May 21, 2024

AG Derek Schmidt files lawsuit to bar out-of-state candidates from running for governor in Kansas

TOPEKA, KS- People who do not reside in Kansas are not eligible to run for or serve as governor of Kansas, Attorney General Derek Schmidt is arguing in a lawsuit filed today.

The lawsuit, filed in Shawnee County District Court, asks the court to declare that the Legislature has, through several statutes, already determined that candidates for governor and lieutenant governor must be residents of the state. Schmidt argues that while no single statute expressly requires Kansas residency, these several statutes taken together clearly establish the Legislative intent that gubernatorial candidates must be residents of the state.

“It appears that the Legislature always has intended candidates for Kansas governor to reside in our state,” Schmidt said. “Other states have written their residency requirements more clearly, so we’re asking the court to interpret Kansas law so the meaning will be clear.”

Included in the statutes that Schmidt cites is K.S.A. 25-4004, which specifies the method by which candidates for governor and lieutenant governor may have their name placed on the primary ballot. One of those methods is by nomination petition, which the law specifies must include the candidate’s city of residence “and state of Kansas.” The lawsuit also cites provisions of the Kansas Campaign Finance Act, the statute specifying how a candidate’s city of residence is to be listed on the ballot, the statute specifying how candidates may withdraw from the ballot and the Governors of Kansas Hometown Heritage Act, which authorizes the Kansas Department of Transportation to install signs at the hometowns of Kansas governors.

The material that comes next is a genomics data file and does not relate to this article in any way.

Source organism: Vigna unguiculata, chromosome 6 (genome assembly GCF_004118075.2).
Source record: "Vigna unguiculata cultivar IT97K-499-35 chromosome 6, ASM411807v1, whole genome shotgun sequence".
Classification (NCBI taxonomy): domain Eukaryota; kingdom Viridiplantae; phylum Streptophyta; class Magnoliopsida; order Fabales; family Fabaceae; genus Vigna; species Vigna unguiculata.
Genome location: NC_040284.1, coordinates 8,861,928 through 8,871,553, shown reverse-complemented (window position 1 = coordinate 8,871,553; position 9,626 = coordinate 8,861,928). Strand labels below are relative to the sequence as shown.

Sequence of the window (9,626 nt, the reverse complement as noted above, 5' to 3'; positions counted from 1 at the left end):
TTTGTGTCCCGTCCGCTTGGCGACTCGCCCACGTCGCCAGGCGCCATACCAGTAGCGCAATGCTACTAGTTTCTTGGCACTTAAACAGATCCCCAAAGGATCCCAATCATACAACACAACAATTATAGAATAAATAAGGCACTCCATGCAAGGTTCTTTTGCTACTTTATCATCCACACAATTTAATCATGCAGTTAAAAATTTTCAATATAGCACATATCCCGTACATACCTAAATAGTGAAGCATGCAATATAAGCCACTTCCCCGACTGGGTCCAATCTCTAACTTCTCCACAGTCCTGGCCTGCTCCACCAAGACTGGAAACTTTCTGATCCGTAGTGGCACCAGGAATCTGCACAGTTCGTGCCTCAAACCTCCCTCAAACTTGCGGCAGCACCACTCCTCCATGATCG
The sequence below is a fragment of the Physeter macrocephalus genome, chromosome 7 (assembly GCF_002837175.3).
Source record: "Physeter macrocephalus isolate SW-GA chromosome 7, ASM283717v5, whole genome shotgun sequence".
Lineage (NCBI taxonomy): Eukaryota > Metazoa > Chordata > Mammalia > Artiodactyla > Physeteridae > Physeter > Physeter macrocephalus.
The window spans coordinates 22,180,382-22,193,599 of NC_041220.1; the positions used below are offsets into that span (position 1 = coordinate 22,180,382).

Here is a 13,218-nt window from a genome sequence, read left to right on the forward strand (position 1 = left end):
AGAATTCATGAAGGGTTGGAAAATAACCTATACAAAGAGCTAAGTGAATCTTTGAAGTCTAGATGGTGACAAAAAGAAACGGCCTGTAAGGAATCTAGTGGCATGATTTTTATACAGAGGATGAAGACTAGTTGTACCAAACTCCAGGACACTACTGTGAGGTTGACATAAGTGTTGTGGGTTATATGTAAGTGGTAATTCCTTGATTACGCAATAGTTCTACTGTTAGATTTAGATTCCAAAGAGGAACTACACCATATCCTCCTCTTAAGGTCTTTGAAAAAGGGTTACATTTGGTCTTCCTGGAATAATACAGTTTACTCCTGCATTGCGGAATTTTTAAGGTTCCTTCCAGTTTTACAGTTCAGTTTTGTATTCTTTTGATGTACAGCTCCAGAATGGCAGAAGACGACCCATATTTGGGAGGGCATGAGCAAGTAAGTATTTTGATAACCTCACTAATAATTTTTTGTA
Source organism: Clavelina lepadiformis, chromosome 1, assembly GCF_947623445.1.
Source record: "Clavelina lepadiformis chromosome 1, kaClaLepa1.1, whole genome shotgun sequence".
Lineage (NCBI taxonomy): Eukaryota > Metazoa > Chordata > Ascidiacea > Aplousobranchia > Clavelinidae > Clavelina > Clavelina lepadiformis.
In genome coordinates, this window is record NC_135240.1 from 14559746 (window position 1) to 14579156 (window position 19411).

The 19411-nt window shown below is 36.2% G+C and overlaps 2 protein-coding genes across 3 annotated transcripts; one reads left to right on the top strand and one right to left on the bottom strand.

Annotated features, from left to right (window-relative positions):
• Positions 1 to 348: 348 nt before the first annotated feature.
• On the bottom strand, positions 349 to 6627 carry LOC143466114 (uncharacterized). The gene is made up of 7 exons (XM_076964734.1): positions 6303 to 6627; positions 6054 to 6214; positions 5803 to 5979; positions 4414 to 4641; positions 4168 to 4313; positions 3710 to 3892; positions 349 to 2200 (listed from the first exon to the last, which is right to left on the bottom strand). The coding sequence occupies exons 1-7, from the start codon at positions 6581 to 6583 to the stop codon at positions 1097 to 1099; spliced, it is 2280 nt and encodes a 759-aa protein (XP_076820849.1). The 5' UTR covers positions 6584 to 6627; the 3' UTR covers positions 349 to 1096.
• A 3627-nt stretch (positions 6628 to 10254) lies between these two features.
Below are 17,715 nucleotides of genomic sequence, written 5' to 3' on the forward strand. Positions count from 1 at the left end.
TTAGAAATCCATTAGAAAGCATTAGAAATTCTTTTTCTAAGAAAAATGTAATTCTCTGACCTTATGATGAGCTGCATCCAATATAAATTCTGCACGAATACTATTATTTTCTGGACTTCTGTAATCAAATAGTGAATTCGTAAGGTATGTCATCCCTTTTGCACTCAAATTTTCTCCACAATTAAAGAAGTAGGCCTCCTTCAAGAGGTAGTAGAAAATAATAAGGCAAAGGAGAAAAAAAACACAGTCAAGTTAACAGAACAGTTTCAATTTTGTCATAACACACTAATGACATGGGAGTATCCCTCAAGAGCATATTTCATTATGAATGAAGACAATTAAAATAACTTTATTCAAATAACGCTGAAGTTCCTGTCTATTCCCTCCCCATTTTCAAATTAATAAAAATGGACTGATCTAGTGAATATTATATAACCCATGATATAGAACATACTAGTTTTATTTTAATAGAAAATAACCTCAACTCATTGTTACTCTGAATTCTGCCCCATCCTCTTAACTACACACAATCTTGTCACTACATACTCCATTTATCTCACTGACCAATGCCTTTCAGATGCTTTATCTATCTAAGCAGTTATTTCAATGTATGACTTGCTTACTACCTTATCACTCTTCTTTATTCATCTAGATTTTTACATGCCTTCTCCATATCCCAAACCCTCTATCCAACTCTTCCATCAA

In a circumstance without precedent, 10 people who reside in other states already have taken the initial step required to become candidates for Kansas governor in the 2018 election. Additional residents of other states have expressed publicly an interest in running for Kansas governor. Schmidt noted that having one or more ineligible candidates on the ballot could inject confusion and uncertainty into the election outcome, particularly if the election is close.

“It’s better for Kansans to know from the courts the answer to the residency question before the ballot is set and the votes for governor are cast,” Schmidt said.

Several teenage candidates younger than age 18 who live in Kansas also have begun the process to run for governor. They would not be affected by the outcome of the lawsuit, which relates only to whether people who live out of state may become gubernatorial candidates in Kansas and not to candidates’ ages. The lawsuit only addresses the legality of out-of-state candidates for governor and lieutenant governor and not for other statewide elected offices.